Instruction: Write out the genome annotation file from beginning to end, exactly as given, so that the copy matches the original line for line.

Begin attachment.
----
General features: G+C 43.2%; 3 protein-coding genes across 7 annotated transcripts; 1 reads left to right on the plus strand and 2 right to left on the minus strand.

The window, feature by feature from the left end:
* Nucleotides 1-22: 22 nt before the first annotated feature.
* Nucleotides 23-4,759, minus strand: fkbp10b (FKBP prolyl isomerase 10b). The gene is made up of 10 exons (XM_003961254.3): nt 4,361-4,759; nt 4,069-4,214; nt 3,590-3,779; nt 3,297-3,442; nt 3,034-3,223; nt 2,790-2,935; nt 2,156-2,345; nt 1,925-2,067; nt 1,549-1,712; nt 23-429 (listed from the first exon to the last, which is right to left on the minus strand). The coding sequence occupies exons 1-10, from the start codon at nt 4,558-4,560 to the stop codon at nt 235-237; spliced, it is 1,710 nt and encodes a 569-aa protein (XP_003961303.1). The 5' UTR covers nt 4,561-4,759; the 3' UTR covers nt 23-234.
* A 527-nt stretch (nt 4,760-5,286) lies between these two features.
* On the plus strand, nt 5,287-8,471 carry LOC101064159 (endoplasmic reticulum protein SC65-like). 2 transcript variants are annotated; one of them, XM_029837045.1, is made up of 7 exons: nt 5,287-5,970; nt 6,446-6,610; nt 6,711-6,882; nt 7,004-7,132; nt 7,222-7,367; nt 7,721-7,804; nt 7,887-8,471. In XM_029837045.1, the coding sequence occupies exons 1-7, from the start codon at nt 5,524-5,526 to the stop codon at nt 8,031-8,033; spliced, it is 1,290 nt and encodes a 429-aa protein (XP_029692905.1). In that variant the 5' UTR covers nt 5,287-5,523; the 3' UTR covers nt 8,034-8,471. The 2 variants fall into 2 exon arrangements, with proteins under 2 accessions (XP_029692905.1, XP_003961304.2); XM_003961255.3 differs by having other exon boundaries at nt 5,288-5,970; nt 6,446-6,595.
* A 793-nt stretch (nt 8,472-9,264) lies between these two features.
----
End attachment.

General features: G+C 43.2%; 3 protein-coding genes across 7 annotated transcripts; 1 reads left to right on the plus strand and 2 right to left on the minus strand.

The window, feature by feature from the left end:
* Nucleotides 1-22: 22 nt before the first annotated feature.
* Nucleotides 23-4,759, minus strand: fkbp10b (FKBP prolyl isomerase 10b). The gene is made up of 10 exons (XM_003961254.3): nt 4,361-4,759; nt 4,069-4,214; nt 3,590-3,779; nt 3,297-3,442; nt 3,034-3,223; nt 2,790-2,935; nt 2,156-2,345; nt 1,925-2,067; nt 1,549-1,712; nt 23-429 (listed from the first exon to the last, which is right to left on the minus strand). The coding sequence occupies exons 1-10, from the start codon at nt 4,558-4,560 to the stop codon at nt 235-237; spliced, it is 1,710 nt and encodes a 569-aa protein (XP_003961303.1). The 5' UTR covers nt 4,561-4,759; the 3' UTR covers nt 23-234.
* A 527-nt stretch (nt 4,760-5,286) lies between these two features.
* On the plus strand, nt 5,287-8,471 carry LOC101064159 (endoplasmic reticulum protein SC65-like). 2 transcript variants are annotated; one of them, XM_029837045.1, is made up of 7 exons: nt 5,287-5,970; nt 6,446-6,610; nt 6,711-6,882; nt 7,004-7,132; nt 7,222-7,367; nt 7,721-7,804; nt 7,887-8,471. In XM_029837045.1, the coding sequence occupies exons 1-7, from the start codon at nt 5,524-5,526 to the stop codon at nt 8,031-8,033; spliced, it is 1,290 nt and encodes a 429-aa protein (XP_029692905.1). In that variant the 5' UTR covers nt 5,287-5,523; the 3' UTR covers nt 8,034-8,471. The 2 variants fall into 2 exon arrangements, with proteins under 2 accessions (XP_029692905.1, XP_003961304.2); XM_003961255.3 differs by having other exon boundaries at nt 5,288-5,970; nt 6,446-6,595.
* A 793-nt stretch (nt 8,472-9,264) lies between these two features.